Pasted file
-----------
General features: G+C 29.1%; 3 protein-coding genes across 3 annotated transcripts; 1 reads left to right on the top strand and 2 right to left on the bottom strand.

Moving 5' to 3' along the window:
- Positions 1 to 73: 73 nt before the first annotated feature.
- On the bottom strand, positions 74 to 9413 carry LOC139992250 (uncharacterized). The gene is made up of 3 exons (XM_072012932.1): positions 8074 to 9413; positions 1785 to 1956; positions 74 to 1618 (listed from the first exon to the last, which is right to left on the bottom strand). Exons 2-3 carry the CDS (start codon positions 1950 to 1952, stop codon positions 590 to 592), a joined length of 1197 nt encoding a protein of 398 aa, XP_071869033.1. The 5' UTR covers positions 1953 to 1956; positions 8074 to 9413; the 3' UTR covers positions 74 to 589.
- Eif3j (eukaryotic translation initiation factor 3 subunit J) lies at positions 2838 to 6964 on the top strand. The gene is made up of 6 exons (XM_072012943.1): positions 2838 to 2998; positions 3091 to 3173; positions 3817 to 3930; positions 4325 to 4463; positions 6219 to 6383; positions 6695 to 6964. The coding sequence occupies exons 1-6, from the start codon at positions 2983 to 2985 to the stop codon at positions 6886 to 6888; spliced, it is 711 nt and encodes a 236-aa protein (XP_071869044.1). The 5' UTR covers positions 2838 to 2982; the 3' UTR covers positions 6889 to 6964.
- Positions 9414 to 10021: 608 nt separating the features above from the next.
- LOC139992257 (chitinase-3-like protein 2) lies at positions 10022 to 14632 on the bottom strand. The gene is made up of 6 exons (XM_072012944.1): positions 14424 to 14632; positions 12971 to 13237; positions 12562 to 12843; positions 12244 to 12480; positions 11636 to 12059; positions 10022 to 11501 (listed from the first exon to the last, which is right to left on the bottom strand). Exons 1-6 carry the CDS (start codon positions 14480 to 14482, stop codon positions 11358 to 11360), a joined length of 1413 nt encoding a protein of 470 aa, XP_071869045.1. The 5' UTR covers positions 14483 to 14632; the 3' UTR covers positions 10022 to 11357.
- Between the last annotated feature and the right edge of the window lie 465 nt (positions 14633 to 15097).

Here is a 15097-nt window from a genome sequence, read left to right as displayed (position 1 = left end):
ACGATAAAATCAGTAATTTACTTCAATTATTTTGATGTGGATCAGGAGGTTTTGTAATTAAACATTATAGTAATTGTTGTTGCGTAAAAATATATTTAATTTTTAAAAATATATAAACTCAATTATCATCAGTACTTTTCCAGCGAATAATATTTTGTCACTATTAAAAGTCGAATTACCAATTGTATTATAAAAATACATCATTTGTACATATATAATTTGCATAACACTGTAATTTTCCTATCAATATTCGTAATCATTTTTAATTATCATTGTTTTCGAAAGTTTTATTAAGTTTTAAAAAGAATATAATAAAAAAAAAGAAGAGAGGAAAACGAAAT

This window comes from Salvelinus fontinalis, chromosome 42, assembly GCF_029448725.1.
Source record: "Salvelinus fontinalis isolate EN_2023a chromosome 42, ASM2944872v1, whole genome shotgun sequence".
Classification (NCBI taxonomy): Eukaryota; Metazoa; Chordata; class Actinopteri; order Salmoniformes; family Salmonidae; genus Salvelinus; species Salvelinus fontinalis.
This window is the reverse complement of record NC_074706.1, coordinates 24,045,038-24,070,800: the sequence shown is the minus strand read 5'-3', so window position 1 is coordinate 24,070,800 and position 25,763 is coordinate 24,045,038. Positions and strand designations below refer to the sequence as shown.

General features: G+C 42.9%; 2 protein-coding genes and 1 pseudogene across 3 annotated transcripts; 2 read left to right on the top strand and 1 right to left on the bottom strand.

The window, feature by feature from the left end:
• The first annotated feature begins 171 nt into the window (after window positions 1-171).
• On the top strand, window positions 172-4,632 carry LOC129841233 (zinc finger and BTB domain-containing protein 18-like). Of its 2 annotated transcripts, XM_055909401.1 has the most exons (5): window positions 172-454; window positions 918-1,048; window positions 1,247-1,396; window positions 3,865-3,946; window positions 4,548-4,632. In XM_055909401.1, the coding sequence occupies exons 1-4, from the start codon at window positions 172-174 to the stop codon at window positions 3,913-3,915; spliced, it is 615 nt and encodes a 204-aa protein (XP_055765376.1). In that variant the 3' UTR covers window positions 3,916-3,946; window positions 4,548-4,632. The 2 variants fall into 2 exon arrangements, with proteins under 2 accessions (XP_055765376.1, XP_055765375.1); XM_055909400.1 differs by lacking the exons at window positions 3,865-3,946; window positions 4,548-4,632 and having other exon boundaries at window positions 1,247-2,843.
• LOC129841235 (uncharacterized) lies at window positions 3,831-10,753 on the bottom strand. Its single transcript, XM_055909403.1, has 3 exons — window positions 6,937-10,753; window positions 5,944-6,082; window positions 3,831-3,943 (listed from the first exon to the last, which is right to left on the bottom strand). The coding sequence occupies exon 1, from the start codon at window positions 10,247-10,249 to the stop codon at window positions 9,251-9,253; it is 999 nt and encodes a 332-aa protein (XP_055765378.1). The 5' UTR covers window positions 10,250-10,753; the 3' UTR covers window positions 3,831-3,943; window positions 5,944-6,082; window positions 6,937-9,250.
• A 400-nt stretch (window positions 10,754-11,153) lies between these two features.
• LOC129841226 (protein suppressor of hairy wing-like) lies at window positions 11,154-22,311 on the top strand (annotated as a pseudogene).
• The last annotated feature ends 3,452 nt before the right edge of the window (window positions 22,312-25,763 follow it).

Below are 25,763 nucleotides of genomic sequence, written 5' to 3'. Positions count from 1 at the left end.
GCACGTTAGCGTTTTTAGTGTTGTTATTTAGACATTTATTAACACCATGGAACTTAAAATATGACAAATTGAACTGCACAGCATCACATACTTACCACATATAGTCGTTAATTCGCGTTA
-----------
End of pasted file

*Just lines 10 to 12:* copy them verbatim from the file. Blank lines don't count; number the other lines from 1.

ACGATAAAATCAGTAATTTACTTCAATTATTTTGATGTGGATCAGGAGGTTTTGTAATTAAACATTATAGTAATTGTTGTTGCGTAAAAATATATTTAATTTTTAAAAATATATAAACTCAATTATCATCAGTACTTTTCCAGCGAATAATATTTTGTCACTATTAAAAGTCGAATTACCAATTGTATTATAAAAATACATCATTTGTACATATATAATTTGCATAACACTGTAATTTTCCTATCAATATTCGTAATCATTTTTAATTATCATTGTTTTCGAAAGTTTTATTAAGTTTTAAAAAGAATATAATAAAAAAAAAGAAGAGAGGAAAACGAAAT

This window comes from Salvelinus fontinalis, chromosome 42, assembly GCF_029448725.1.
Source record: "Salvelinus fontinalis isolate EN_2023a chromosome 42, ASM2944872v1, whole genome shotgun sequence".